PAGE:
Jane had one bright spot in her life in 1554: her daughter Mary, the wife of Henry Sidney, bore a son, Philip Sidney, on November 30, 1554. (Philip Sidney became the well-known author of Astrophil and Stella and A Defence of Poesy.) Jane served as the little boy’s godmother, but she would not live to enjoy her grandchild or the company of her freed sons, for her health was failing. She died either on January 15, 1555, the date in postmortem inquisitions, or on January 22, 1455, the date on her tomb.

In the weeks before her death, Jane wrote her will with her own hand. Fittingly, given her family’s recent history, she left forty shillings each to the prisoners of Newgate, Ludgate, the King’s Bench, and the Marshalsea. She asked for a modest funeral, explaining that she would prefer that her debts be paid and the poor given unto “then any pompe to be shewed upon my wreched carkes.” Whoever trusted to the transitory world as she had, the duchess added, “may happen have an overthrowe as I hadd.”

Though Northumberland’s goods had been seized, Mary had allowed Jane to retain many of the luxuries she had enjoyed in the days before her husband’s downfall. Jane thus was able to give her two daughters and her surviving sons’ wives, who included the ill-fated Amy Dudley, gowns of rich material. Jane also remembered a number of her own relations and those of her husband: Northumberland’s younger brother Andrew, his disabled brother Jerome, and his half-sister Bridget all received gifts. Bridget’s gifts included three pairs of linen ruffs and a pair of “night sleeves” of calico cloth. Jane’s other gifts to her family members included beds, chairs, coffers, sheets, cushions, and Turkish carpets.

Jane remembered with deep gratitude the Spaniards who had helped her. To Don Diego de Acevedo, she left a bed and other gifts, “beseching hym even as he hath in my lyf tyme shewed hym self lyke a father and brother to my sones, so I shall requyer hym no lesse to doo nowe their mother is gone.” Ruy Gomez received a silver box; Jane prayed “hym to be good to my sonnes.” To the Duchess of Alva Jane left her green parrot, adding “I have nothing worthy for her elles.”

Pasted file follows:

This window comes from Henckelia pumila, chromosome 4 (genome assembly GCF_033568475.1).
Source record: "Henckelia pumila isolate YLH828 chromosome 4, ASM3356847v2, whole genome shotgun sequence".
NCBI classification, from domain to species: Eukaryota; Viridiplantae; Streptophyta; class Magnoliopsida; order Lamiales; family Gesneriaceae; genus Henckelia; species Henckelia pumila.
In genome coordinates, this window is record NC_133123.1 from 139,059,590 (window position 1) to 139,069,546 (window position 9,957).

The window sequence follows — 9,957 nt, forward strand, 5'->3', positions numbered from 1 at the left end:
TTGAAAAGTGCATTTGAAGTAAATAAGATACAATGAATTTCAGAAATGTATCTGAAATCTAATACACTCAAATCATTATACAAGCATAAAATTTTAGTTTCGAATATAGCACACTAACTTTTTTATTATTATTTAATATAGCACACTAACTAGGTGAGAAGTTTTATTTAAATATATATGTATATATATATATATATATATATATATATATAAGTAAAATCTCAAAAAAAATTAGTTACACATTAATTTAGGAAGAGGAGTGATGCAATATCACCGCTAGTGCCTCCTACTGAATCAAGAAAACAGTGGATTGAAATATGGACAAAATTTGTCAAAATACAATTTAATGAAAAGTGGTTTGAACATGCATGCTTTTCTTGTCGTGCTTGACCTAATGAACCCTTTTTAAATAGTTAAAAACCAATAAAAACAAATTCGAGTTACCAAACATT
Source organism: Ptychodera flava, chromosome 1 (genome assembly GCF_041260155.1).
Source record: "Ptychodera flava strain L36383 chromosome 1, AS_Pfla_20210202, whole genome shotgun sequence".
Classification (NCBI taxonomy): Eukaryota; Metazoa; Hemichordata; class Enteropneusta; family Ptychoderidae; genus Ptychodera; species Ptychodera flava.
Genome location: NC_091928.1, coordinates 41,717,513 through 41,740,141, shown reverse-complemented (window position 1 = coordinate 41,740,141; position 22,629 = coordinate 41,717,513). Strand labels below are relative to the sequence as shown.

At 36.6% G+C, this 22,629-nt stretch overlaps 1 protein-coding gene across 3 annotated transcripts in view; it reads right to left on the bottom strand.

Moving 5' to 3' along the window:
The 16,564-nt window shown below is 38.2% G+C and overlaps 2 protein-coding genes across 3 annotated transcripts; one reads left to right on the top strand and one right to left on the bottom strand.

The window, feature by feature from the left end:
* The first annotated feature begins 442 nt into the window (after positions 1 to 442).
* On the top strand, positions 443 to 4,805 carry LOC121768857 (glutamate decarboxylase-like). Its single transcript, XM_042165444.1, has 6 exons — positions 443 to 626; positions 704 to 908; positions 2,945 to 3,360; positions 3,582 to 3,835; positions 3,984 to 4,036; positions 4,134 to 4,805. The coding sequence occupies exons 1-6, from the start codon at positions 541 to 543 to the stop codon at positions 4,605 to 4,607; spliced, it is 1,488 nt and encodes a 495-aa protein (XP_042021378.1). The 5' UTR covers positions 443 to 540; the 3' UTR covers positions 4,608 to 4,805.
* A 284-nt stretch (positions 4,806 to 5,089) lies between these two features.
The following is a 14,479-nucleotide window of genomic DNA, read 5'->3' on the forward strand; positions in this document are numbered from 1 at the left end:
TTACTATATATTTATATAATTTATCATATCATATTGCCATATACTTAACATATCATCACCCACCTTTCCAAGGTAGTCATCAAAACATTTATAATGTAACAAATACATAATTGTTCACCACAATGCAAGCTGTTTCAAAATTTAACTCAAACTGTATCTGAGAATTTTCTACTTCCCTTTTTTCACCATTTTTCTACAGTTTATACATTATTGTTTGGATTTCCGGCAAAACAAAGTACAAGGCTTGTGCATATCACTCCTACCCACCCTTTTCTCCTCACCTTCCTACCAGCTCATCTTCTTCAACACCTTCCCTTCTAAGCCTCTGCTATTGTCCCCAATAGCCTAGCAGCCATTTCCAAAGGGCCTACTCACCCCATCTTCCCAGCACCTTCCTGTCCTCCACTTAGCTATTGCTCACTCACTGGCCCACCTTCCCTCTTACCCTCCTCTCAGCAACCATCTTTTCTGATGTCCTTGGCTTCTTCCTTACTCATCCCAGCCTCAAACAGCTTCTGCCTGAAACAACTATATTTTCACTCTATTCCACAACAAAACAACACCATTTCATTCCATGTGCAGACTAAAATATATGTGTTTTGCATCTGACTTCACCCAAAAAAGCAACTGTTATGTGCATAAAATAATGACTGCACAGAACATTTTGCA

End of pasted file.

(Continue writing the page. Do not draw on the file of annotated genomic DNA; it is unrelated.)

The Lady Paget to whom Jane addressed her impassioned letter in 1553 received a “high-backed gown of wrought velvet,” while her husband was given a black enameled ring. Susan Clarencius received a tawny velvet jewel coffer.

Among Jane’s most prized possessions were several elaborate clocks. Don Diego de Mendoza received “my litle booke Clocke that hath the sonne and the mone wythin yt.” The Queen’s high steward received a clock with “planettes and the chime to yt belonging whiche is at the Clockemakers in Southwarke.” Poignantly, Jane left her daughter Mary a clock “that was my lorde her fathers, praying her to kepe yt as a Jewell.” Elsewhere, Jane alludes to “my very owne Lande by my lorde my dere Husbandes giftes.”

Jane did not forget her servants; she asked that her executors see her debts paid and “my servants discharged that hath in my howse served me honestly sence my lorde departid.” A number received individual bequests; those not named were to receive two years’ wages and a black coat.

Despite her wishes for a simple funeral, Jane was buried in some style on February 1, 1555. The chronicler Henry Machyn, who apparently provided goods for funerals and thus had a natural interest in the ceremonies, noted, “The first day of February was buried the Duchess of Northumberland, at Chelsea, where she lived, with a goodly hearse of wax and pencels and escutcheons, two banners of arms, and four banners of images with many mourners and with two heralds of arms. There was a majesty and the valence and six dozen of torches and two white branches, and all the church hanged in black and arms and a canopy borne over her to the church.” Janes’s tomb can still be seen today at Chelsea Old Church.